Chaney Enterprises, a ready-mix concrete, aggre- gates, custom blends, and related construction supplies provider, today announced it has won its tenth consecu- tive Alliance for Workplace Excellence (AWE) Seal of Approval award for its commitment to supporting em- ployees and their communities. The AWE Seal of Approval is awarded to compa- nies on the criteria of balanced leadership and overall workforce success. Chaney’s selection for this award recognizes superiority in corporate culture practices, employee opportunity and family friendly policies, commitment to corporate, social, and civic responsibil- ity, and diversity and inclusion practices, among other attributes. Chaney was also awarded the AWE Health & Wellness Seal of Approval and the AWE EcoLeader- ship Award, applauding employee health and wellness initiatives and commitment to environmental sustain- ability and effective use of resources, respectively. As one of 41 employers of all sizes and industry types from across the country being recognized, Chaney is the only concrete and aggregate supplier in the region to receive the awards this year. “We pride ourselves on providing an excellent expe- rience for our employees which, in turn, helps them to deliver excellent service to our customers,” said Francis “Hall” Chaney, III, president of Chaney Enterprises. “To be recognized as a leader in workplace excellence for the past decade is reassuring for our employees and shows our team’s commitment to our mission of taking pride in delivering exceptional products and services, while demonstrating commitment to our people, our communities, and our environment.”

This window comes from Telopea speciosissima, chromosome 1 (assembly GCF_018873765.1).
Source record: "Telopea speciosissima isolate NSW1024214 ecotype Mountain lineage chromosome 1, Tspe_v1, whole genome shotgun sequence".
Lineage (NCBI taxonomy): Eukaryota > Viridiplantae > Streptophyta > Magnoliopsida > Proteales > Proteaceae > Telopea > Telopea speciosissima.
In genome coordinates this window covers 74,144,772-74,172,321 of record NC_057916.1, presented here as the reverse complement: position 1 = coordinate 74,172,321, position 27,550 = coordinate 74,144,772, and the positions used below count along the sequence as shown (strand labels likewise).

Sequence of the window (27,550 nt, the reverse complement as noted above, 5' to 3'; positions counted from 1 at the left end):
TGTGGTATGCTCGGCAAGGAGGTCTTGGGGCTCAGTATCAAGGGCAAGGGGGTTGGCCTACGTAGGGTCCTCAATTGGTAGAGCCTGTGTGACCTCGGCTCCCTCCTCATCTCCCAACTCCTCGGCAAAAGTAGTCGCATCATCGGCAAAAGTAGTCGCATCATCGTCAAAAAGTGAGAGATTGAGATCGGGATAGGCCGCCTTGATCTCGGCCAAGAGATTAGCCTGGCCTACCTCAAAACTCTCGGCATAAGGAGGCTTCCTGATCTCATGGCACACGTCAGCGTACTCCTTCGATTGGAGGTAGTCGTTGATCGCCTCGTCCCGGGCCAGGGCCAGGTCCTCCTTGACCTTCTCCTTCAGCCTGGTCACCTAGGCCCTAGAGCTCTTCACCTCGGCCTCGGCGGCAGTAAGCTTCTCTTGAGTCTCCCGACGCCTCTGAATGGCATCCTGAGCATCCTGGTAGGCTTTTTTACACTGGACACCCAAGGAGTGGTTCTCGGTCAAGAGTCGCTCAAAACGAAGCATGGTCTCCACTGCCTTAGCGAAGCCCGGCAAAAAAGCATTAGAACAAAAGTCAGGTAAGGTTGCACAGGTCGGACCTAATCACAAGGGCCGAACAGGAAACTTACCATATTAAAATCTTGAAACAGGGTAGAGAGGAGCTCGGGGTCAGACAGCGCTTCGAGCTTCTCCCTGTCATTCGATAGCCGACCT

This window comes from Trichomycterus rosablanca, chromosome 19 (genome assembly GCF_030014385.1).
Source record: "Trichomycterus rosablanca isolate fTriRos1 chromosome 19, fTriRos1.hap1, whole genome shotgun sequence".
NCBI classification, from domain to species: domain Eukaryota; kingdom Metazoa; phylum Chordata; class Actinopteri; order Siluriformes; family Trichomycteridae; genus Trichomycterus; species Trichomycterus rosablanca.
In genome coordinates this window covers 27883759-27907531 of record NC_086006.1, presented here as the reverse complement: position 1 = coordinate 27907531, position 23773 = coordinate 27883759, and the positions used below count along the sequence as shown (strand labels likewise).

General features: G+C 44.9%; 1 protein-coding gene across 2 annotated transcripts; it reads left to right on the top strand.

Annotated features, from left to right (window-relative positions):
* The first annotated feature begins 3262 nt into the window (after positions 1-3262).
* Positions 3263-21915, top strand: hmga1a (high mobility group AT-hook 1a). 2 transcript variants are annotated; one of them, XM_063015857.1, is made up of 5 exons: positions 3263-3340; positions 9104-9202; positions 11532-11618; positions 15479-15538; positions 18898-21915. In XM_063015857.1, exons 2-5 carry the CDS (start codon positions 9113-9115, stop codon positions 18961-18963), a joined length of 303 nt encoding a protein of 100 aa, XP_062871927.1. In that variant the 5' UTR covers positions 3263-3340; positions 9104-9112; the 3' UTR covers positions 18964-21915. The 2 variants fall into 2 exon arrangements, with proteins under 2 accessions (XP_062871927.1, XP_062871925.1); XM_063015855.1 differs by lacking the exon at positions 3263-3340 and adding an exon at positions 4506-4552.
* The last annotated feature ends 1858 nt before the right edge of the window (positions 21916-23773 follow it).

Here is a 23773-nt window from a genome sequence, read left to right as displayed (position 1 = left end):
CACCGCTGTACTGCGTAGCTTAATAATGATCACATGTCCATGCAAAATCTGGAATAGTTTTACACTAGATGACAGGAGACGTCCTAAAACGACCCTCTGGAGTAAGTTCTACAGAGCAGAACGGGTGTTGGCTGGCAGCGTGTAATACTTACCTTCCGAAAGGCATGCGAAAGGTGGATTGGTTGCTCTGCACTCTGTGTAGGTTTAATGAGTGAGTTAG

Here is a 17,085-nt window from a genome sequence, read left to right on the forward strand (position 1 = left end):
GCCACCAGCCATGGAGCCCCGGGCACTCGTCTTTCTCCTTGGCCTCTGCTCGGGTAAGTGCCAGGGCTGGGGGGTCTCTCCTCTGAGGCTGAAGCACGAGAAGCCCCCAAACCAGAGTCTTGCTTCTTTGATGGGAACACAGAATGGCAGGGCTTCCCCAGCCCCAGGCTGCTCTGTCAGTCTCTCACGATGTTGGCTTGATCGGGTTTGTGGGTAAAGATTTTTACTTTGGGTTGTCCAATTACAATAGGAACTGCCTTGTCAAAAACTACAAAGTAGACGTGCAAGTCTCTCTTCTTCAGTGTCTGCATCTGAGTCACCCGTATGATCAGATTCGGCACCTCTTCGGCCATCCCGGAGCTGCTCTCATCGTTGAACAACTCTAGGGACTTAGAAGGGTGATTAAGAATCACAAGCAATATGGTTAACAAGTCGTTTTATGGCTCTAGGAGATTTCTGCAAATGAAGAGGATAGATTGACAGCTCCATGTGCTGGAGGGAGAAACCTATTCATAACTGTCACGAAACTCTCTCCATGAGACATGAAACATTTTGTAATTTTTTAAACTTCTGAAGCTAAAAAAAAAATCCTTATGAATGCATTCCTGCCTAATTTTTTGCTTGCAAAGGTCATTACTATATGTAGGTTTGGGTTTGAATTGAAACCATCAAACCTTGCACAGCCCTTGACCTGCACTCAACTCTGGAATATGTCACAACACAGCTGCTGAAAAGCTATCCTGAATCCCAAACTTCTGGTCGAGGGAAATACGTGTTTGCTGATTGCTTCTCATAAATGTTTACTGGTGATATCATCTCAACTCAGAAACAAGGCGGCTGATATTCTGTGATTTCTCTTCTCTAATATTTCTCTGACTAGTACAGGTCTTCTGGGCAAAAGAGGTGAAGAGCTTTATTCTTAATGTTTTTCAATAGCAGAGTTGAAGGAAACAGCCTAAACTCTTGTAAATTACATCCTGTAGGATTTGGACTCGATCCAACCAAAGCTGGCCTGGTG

to our people, our communities, and our environment.” Chaney Enterprises employees Lindsey Arnstein (l) and

Chaney Enterprises employees Lindsey Arnstein (l) and Victoria Hunter at the award ceremony.

All nominees for AWE awards undergo a compre- hensive assessment process led by an independent re- view panel of business professional and master’s and Ph.D. level students in various fields including busi- ness, industrial and organizational psychology, human resources, environmental science, public health, and

diversity and inclusion. Chaney employees were present to receive the awards during a gala celebration and recognition ceremony held in Gaithersburg.

Press Release from Chaney Enterprises

the awards during a gala celebration and recognition ceremony held in Gaithersburg. Press Release from Chaney

12

Feature

The Calvert County Times

Thursday, August 23, 2018

Pat Nutter Reflects on Eig

Plans on Remaining Active Aft

By Dick Myers Editor

had a home on 2 nd Street in North Beach so he spent a lot of time there and graduated from Calvert High School. After high school he joined the U.S. Navy Reserves and did furniture repair with Sears. But when he reached the age of 21, when he was old enough, he en- tered what would be a lengthy ca- reer in law enforcement. His first job in law enforcement was with the town of Chesapeake Beach. After several years he moved to the Calvert County Sher- iff’s Office. Later he would return to the Twin Beaches to head a com- bined law enforcement agency and eventually went back to the county sheriff’s office. As a deputy he wound up back in the Twin Beach- es, in charge of the resident deputy program when the towns turned to contracting law enforcement with the sheriff’s office.

“I think community policing is my style. I’m like the old Andy Griffith type of guy. Calvert Coun- ty was a small county then. I’ve just always been the type of guy – easy-going. I treated everybody with respect.” Also, with the sheriff’s office he would develop a unique niche which would propel him to noto- riety. Once of his responsibilities was teaching school safety. Real- izing that kids had a low attention span, he worked in some magic to teach the lesson. Before he knew it, he was traveling all over the region conducting those lessons mixed with magic, including a presenta- tion to the Presidential staff. He retired from the sheriff’s office in 1998, but after several months, he said, “I got crazy” with boredom, so he agreed to come back as a special deputy for court

security. He left to take a position as code enforcement officer in the Office of Planning and Zoning,

only to find out as I thought I was “I thought I kn had no idea,” he challenge was le bers,” the budget

pret its line-by-li Administrator Te an immense help nally clicked,” he him to a passion bers, and espe the county’s bon which means mil